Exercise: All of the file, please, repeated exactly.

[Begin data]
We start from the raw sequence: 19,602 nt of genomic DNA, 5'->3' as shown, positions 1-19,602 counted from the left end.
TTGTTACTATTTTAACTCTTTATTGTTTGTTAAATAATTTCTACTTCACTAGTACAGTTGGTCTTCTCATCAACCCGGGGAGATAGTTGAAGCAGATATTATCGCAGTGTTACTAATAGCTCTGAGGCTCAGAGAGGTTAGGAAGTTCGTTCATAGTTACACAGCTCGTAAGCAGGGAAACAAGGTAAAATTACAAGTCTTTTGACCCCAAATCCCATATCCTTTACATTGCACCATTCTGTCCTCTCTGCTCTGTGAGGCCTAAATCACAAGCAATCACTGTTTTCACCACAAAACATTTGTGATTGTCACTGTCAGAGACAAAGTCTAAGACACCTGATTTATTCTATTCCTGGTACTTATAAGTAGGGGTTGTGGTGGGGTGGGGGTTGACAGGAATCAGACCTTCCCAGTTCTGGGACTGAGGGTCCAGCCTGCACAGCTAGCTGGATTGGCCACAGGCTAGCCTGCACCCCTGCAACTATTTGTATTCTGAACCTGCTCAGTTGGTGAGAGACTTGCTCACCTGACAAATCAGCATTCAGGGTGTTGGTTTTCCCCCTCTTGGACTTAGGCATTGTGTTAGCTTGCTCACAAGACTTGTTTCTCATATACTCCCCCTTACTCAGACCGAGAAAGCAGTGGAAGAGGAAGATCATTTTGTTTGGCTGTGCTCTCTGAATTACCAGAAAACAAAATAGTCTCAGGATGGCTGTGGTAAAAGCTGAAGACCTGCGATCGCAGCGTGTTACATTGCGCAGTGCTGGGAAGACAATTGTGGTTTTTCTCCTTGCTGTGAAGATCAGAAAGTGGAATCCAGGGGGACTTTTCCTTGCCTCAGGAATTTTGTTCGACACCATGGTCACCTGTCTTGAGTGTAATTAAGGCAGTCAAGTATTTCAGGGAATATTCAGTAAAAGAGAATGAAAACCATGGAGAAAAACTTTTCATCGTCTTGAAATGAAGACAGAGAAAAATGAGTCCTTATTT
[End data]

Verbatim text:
We start from the raw sequence: 19,602 nt of genomic DNA, 5'->3' as shown, positions 1-19,602 counted from the left end.
TTGTTACTATTTTAACTCTTTATTGTTTGTTAAATAATTTCTACTTCACTAGTACAGTTGGTCTTCTCATCAACCCGGGGAGATAGTTGAAGCAGATATTATCGCAGTGTTACTAATAGCTCTGAGGCTCAGAGAGGTTAGGAAGTTCGTTCATAGTTACACAGCTCGTAAGCAGGGAAACAAGGTAAAATTACAAGTCTTTTGACCCCAAATCCCATATCCTTTACATTGCACCATTCTGTCCTCTCTGCTCTGTGAGGCCTAAATCACAAGCAATCACTGTTTTCACCACAAAACATTTGTGATTGTCACTGTCAGAGACAAAGTCTAAGACACCTGATTTATTCTATTCCTGGTACTTATAAGTAGGGGTTGTGGTGGGGTGGGGGTTGACAGGAATCAGACCTTCCCAGTTCTGGGACTGAGGGTCCAGCCTGCACAGCTAGCTGGATTGGCCACAGGCTAGCCTGCACCCCTGCAACTATTTGTATTCTGAACCTGCTCAGTTGGTGAGAGACTTGCTCACCTGACAAATCAGCATTCAGGGTGTTGGTTTTCCCCCTCTTGGACTTAGGCATTGTGTTAGCTTGCTCACAAGACTTGTTTCTCATATACTCCCCCTTACTCAGACCGAGAAAGCAGTGGAAGAGGAAGATCATTTTGTTTGGCTGTGCTCTCTGAATTACCAGAAAACAAAATAGTCTCAGGATGGCTGTGGTAAAAGCTGAAGACCTGCGATCGCAGCGTGTTACATTGCGCAGTGCTGGGAAGACAATTGTGGTTTTTCTCCTTGCTGTGAAGATCAGAAAGTGGAATCCAGGGGGACTTTTCCTTGCCTCAGGAATTTTGTTCGACACCATGGTCACCTGTCTTGAGTGTAATTAAGGCAGTCAAGTATTTCAGGGAATATTCAGTAAAAGAGAATGAAAACCATGGAGAAAAACTTTTCATCGTCTTGAAATGAAGACAGAGAAAAATGAGTCCTTATTT